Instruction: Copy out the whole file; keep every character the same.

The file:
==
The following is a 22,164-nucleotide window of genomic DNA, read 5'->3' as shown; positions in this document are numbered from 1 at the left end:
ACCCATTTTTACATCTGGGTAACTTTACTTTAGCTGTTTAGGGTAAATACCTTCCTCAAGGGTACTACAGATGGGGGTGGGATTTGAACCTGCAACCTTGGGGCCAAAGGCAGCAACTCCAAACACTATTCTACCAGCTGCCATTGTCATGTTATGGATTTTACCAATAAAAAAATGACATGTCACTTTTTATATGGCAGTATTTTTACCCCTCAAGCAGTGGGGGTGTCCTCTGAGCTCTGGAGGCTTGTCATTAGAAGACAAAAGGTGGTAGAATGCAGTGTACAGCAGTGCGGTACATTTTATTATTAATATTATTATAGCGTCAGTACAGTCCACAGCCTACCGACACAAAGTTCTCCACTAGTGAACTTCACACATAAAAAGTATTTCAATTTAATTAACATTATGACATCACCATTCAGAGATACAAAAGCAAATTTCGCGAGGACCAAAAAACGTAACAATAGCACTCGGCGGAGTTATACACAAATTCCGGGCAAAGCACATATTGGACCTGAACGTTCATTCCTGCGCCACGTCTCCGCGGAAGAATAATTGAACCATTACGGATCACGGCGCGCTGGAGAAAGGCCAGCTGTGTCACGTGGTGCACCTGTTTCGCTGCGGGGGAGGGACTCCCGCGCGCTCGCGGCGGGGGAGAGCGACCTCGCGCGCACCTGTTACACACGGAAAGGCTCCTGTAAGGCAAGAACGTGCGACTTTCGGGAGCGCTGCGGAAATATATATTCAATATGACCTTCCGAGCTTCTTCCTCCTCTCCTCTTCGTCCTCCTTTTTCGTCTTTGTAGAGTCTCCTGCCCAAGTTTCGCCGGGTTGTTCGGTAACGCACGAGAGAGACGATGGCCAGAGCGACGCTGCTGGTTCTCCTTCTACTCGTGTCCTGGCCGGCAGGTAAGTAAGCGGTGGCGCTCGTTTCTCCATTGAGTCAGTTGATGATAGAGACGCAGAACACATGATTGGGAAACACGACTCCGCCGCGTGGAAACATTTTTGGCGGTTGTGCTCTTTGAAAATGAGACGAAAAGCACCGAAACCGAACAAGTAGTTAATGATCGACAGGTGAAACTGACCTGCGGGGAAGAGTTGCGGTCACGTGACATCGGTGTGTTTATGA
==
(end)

The following is a 22,164-nucleotide window of genomic DNA, read 5'->3' as shown; positions in this document are numbered from 1 at the left end:
ACCCATTTTTACATCTGGGTAACTTTACTTTAGCTGTTTAGGGTAAATACCTTCCTCAAGGGTACTACAGATGGGGGTGGGATTTGAACCTGCAACCTTGGGGCCAAAGGCAGCAACTCCAAACACTATTCTACCAGCTGCCATTGTCATGTTATGGATTTTACCAATAAAAAAATGACATGTCACTTTTTATATGGCAGTATTTTTACCCCTCAAGCAGTGGGGGTGTCCTCTGAGCTCTGGAGGCTTGTCATTAGAAGACAAAAGGTGGTAGAATGCAGTGTACAGCAGTGCGGTACATTTTATTATTAATATTATTATAGCGTCAGTACAGTCCACAGCCTACCGACACAAAGTTCTCCACTAGTGAACTTCACACATAAAAAGTATTTCAATTTAATTAACATTATGACATCACCATTCAGAGATACAAAAGCAAATTTCGCGAGGACCAAAAAACGTAACAATAGCACTCGGCGGAGTTATACACAAATTCCGGGCAAAGCACATATTGGACCTGAACGTTCATTCCTGCGCCACGTCTCCGCGGAAGAATAATTGAACCATTACGGATCACGGCGCGCTGGAGAAAGGCCAGCTGTGTCACGTGGTGCACCTGTTTCGCTGCGGGGGAGGGACTCCCGCGCGCTCGCGGCGGGGGAGAGCGACCTCGCGCGCACCTGTTACACACGGAAAGGCTCCTGTAAGGCAAGAACGTGCGACTTTCGGGAGCGCTGCGGAAATATATATTCAATATGACCTTCCGAGCTTCTTCCTCCTCTCCTCTTCGTCCTCCTTTTTCGTCTTTGTAGAGTCTCCTGCCCAAGTTTCGCCGGGTTGTTCGGTAACGCACGAGAGAGACGATGGCCAGAGCGACGCTGCTGGTTCTCCTTCTACTCGTGTCCTGGCCGGCAGGTAAGTAAGCGGTGGCGCTCGTTTCTCCATTGAGTCAGTTGATGATAGAGACGCAGAACACATGATTGGGAAACACGACTCCGCCGCGTGGAAACATTTTTGGCGGTTGTGCTCTTTGAAAATGAGACGAAAAGCACCGAAACCGAACAAGTAGTTAATGATCGACAGGTGAAACTGACCTGCGGGGAAGAGTTGCGGTCACGTGACATCGGTGTGTTTATGA